The following commentary comes from an independent investor or market observer as part of TheStreet's guest contributor program, which is separate from the company's news coverage.
NEW YORK (
) -- When Barack Obama assumed the presidency, gas prices were less than $2 a gallon. He proceeded to shut down deep-water drilling in the Gulf, tightened other federal restrictions on petroleum development, and vetoed the Keystone Pipeline. Now, even with Americans driving not a lot more than three years ago and global growth slowing, gas is nearing $4 a gallon.
The liberal theocracy in academia, the media and the Democratic Party leadership relentlessly expounds that drilling for oil in the United States won't much affect U.S. gas prices, because petroleum prices are set in global markets. And, more domestic oil production or U.S. access to Canadian petroleum won't much change global supplies, or the pace of economic recovery and unemployment.
Oil prices paid by U.S. refineries in the Gulf do move with global prices but not in lockstep. Increasing North American production would lower U.S. refinery acquisition costs, because U.S. refineries, like others around the world, are built to handle the special characteristics of oil produced by their primary sources supply. And gasoline produced by individual refineries is not wholly fungible either -- differing fuel characteristics are required across the U.S. and Europe to meet environmental standards.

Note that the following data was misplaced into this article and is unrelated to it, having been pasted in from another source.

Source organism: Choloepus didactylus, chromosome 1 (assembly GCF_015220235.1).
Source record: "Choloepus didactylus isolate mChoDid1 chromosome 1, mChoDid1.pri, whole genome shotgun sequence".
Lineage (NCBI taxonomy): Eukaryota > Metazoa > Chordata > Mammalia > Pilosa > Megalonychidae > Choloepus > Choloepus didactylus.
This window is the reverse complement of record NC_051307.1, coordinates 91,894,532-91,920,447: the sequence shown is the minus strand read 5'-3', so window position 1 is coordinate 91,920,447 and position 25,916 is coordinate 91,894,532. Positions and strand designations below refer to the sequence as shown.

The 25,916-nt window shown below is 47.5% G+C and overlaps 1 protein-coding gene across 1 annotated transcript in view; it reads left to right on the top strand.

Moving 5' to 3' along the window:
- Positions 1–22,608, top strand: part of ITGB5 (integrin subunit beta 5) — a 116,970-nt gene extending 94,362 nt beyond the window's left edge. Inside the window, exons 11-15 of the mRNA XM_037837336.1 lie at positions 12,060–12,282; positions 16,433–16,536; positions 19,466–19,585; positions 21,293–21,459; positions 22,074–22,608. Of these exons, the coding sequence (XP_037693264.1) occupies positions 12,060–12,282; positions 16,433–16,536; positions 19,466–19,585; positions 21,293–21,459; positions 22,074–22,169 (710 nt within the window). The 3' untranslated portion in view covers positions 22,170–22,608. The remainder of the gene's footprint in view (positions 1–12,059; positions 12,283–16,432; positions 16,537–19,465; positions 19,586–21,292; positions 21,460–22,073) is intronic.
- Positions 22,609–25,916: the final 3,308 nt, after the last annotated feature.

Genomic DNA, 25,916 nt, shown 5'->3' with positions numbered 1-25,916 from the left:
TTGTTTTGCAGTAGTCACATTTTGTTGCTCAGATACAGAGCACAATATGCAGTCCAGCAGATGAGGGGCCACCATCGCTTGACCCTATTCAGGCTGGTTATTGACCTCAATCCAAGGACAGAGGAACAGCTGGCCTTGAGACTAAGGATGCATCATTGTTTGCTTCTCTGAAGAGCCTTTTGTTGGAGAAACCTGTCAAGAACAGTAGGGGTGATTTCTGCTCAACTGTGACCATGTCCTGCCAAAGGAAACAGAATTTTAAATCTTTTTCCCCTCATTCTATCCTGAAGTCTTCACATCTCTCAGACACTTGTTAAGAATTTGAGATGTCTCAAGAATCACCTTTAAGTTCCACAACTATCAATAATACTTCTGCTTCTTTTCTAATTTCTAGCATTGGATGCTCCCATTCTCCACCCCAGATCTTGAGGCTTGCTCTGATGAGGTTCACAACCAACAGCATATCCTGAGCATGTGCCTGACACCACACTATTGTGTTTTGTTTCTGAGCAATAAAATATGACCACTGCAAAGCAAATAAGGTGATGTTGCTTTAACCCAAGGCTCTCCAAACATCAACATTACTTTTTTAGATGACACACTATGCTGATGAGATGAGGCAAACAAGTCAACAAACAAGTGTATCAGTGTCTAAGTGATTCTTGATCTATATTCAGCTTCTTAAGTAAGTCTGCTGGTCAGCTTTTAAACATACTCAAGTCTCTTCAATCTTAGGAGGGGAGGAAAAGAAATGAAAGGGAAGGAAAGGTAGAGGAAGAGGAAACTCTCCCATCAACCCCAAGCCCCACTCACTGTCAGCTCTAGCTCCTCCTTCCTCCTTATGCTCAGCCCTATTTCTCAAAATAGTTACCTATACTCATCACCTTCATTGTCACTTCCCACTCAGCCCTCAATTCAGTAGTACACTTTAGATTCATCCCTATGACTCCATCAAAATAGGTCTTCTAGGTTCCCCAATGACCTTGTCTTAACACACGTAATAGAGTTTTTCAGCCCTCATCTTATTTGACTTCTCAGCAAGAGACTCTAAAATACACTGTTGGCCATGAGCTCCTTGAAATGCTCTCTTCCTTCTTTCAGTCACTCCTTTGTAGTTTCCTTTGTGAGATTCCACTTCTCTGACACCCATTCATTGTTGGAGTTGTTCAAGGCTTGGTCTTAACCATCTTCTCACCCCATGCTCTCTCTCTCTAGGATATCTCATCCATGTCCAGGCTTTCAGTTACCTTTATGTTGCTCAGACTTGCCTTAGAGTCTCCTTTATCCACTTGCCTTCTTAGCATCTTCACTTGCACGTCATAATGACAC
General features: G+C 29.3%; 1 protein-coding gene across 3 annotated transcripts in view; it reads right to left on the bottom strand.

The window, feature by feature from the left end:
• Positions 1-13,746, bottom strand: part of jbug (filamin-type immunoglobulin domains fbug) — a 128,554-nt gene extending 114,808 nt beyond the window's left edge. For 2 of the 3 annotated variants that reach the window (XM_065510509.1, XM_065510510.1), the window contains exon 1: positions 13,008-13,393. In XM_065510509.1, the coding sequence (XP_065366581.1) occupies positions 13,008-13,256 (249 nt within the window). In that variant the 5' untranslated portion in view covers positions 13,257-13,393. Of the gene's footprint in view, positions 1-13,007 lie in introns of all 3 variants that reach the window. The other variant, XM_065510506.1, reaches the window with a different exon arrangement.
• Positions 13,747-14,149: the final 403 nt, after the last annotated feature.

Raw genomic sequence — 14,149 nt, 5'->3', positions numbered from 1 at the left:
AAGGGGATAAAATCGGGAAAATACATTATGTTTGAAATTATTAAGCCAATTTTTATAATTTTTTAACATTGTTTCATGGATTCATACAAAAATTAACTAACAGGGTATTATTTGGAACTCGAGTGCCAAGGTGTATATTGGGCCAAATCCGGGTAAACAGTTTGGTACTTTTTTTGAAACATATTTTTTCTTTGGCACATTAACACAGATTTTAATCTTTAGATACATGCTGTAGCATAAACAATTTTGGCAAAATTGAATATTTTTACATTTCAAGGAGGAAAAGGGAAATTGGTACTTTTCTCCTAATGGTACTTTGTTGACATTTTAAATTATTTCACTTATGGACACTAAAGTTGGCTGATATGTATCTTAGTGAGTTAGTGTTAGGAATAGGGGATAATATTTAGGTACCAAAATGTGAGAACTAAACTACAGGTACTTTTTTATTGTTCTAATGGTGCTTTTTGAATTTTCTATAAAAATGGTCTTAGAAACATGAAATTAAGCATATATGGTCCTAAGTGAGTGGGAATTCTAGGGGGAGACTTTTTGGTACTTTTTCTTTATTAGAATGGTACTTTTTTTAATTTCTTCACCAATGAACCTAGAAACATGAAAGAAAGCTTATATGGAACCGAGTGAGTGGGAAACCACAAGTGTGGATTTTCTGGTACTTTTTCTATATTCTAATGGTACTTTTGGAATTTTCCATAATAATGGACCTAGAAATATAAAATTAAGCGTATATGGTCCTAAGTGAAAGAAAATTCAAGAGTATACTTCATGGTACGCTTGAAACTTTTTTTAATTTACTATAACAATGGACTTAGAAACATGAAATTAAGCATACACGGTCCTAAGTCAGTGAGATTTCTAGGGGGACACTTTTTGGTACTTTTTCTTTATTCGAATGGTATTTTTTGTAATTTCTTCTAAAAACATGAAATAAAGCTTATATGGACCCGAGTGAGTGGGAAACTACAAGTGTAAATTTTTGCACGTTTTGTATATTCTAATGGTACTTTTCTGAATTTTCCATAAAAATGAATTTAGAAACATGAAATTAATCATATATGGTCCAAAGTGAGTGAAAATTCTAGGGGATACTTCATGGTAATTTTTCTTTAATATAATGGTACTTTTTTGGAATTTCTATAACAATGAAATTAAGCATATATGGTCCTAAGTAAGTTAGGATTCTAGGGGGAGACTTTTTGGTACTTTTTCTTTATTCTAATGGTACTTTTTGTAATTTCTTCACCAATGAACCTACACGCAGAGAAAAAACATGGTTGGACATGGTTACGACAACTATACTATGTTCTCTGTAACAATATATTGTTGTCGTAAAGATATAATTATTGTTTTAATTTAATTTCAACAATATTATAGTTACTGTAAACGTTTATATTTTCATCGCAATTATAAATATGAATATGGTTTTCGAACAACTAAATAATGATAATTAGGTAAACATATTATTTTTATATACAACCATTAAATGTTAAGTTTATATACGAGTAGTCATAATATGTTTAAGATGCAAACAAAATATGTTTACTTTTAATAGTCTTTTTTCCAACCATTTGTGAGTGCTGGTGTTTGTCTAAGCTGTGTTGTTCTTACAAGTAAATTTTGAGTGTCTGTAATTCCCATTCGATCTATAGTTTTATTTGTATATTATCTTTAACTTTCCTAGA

Although tensions with Iran are growing and pushing up oil prices everywhere, prices have diverged between, for example, U.S. and European markets. For years, prices for West Texas Intermediate and North Sea Brent moved closely, but now WTI is selling for $17 less than its North Sea counterpart. This indicates the U.S. market is becoming somewhat separate and less wholly determined by global conditions; hence, more domestic production and increased access to Canadian oil would lower U.S. oil and prices -- more drilling in the Gulf and elsewhere in North America, and the Keystone pipeline would significantly affect gas prices and employment.
More importantly, whether Americans pay $115 a barrel for oil from Saudi Arabia and Nigeria or obtained from the Gulf of Mexico and other domestic deposits makes a huge difference. The annual trade deficit on petroleum is about $300 billion. Raising U.S. oil production to its sustainable potential of 10 million barrels a day would cut import costs in half, directly create 1.5 million jobs, and applying administration economic models for stimulus spending, create another 1 million jobs indirectly.